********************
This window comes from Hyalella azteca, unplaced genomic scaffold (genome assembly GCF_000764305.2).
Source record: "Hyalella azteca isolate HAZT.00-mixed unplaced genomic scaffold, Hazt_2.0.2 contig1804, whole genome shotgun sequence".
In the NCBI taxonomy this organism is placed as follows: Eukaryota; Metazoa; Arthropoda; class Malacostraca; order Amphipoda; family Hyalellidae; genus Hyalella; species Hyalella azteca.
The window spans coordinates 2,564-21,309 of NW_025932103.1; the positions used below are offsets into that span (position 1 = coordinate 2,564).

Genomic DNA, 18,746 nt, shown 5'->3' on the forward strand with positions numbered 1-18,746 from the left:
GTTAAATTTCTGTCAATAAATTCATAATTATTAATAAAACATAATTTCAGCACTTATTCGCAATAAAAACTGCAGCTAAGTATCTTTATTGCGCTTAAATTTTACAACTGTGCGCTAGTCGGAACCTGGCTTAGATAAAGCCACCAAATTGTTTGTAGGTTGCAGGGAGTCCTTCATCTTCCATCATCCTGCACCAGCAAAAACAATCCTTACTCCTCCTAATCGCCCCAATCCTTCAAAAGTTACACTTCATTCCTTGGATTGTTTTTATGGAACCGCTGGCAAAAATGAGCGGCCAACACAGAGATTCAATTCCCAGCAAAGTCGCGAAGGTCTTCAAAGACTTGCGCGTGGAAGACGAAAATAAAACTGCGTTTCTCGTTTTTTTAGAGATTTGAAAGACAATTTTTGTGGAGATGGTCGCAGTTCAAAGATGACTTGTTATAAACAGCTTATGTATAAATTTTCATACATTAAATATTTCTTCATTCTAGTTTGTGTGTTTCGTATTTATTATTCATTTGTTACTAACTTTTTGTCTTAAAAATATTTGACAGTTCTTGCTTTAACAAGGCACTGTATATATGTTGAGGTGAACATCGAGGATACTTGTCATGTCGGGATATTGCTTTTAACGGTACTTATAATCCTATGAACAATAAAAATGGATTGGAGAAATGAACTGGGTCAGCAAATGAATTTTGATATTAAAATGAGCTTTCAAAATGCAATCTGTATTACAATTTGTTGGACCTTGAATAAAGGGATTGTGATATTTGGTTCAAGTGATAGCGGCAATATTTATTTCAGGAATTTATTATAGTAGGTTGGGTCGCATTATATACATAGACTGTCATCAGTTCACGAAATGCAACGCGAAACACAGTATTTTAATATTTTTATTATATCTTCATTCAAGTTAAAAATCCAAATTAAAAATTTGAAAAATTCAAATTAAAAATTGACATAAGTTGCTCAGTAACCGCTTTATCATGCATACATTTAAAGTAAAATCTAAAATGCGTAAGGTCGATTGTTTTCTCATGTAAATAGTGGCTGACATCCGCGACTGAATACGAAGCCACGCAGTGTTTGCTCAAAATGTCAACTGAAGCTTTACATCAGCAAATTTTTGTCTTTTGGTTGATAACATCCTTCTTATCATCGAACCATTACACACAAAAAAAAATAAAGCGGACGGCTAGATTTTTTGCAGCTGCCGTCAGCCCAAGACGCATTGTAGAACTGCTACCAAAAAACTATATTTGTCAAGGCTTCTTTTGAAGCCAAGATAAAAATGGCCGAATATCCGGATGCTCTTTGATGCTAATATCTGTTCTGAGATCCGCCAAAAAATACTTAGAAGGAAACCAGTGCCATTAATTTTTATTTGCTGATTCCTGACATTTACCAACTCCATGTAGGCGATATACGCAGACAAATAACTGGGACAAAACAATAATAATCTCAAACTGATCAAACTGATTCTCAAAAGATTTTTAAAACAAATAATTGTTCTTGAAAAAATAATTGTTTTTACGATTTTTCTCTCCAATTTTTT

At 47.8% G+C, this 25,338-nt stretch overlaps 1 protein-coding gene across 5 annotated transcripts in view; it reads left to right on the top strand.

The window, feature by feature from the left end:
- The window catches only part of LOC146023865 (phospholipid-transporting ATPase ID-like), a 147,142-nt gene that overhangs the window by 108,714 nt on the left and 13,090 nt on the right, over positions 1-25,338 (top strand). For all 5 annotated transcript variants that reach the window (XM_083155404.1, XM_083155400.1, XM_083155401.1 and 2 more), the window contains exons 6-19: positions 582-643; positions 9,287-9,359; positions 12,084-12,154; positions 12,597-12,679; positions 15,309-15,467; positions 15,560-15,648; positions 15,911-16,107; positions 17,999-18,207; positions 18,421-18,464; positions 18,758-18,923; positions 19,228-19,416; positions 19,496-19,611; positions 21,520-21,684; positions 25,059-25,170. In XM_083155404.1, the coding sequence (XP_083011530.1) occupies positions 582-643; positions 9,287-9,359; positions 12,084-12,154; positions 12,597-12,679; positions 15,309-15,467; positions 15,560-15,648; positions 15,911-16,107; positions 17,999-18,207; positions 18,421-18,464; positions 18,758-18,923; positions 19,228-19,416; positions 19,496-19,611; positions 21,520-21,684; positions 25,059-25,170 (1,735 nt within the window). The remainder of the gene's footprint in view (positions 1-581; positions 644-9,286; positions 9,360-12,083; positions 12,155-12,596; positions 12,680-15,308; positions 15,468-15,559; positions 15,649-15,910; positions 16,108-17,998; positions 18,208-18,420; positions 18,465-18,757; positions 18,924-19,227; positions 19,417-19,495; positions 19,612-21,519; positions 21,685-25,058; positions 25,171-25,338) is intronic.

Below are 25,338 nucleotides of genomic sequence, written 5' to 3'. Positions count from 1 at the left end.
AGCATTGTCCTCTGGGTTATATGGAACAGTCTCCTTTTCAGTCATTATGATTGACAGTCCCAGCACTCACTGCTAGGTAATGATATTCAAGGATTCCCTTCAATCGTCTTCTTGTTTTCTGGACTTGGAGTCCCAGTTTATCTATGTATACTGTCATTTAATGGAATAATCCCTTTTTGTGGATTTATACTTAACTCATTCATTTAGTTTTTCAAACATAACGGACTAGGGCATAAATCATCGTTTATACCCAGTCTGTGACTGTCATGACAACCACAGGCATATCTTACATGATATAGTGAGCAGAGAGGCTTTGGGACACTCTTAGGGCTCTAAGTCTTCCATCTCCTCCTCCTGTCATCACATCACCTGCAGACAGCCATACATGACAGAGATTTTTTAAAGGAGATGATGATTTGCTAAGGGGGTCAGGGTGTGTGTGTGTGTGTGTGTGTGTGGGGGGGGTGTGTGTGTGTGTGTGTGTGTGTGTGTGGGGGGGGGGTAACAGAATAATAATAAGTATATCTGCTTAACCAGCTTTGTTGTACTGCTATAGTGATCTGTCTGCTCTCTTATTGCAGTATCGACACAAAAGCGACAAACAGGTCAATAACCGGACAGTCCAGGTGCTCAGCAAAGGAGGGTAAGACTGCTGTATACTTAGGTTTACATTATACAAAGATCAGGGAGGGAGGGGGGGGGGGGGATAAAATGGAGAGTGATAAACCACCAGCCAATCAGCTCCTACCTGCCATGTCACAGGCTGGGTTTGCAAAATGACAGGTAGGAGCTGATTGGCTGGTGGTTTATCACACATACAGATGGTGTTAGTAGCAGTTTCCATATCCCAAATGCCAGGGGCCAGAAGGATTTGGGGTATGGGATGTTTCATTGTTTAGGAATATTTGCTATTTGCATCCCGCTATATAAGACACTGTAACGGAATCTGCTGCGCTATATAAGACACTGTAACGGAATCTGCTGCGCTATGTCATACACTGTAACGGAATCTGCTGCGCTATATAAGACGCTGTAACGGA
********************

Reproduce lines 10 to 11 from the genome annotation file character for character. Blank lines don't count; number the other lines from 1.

Below are 25,338 nucleotides of genomic sequence, written 5' to 3'. Positions count from 1 at the left end.
AGCATTGTCCTCTGGGTTATATGGAACAGTCTCCTTTTCAGTCATTATGATTGACAGTCCCAGCACTCACTGCTAGGTAATGATATTCAAGGATTCCCTTCAATCGTCTTCTTGTTTTCTGGACTTGGAGTCCCAGTTTATCTATGTATACTGTCATTTAATGGAATAATCCCTTTTTGTGGATTTATACTTAACTCATTCATTTAGTTTTTCAAACATAACGGACTAGGGCATAAATCATCGTTTATACCCAGTCTGTGACTGTCATGACAACCACAGGCATATCTTACATGATATAGTGAGCAGAGAGGCTTTGGGACACTCTTAGGGCTCTAAGTCTTCCATCTCCTCCTCCTGTCATCACATCACCTGCAGACAGCCATACATGACAGAGATTTTTTAAAGGAGATGATGATTTGCTAAGGGGGTCAGGGTGTGTGTGTGTGTGTGTGTGTGTGGGGGGGGTGTGTGTGTGTGTGTGTGTGTGTGTGTGGGGGGGGGGTAACAGAATAATAATAAGTATATCTGCTTAACCAGCTTTGTTGTACTGCTATAGTGATCTGTCTGCTCTCTTATTGCAGTATCGACACAAAAGCGACAAACAGGTCAATAACCGGACAGTCCAGGTGCTCAGCAAAGGAGGGTAAGACTGCTGTATACTTAGGTTTACATTATACAAAGATCAGGGAGGGAGGGGGGGGGGGGGATAAAATGGAGAGTGATAAACCACCAGCCAATCAGCTCCTACCTGCCATGTCACAGGCTGGGTTTGCAAAATGACAGGTAGGAGCTGATTGGCTGGTGGTTTATCACACATACAGATGGTGTTAGTAGCAGTTTCCATATCCCAAATGCCAGGGGCCAGAAGGATTTGGGGTATGGGATGTTTCATTGTTTAGGAATATTTGCTATTTGCATCCCGCTATATAAGACACTGTAACGGAATCTGCTGCGCTATATAAGACACTGTAACGGAATCTGCTGCGCTATGTCATACACTGTAACGGAATCTGCTGCGCTATATAAGACGCTGTAACGGA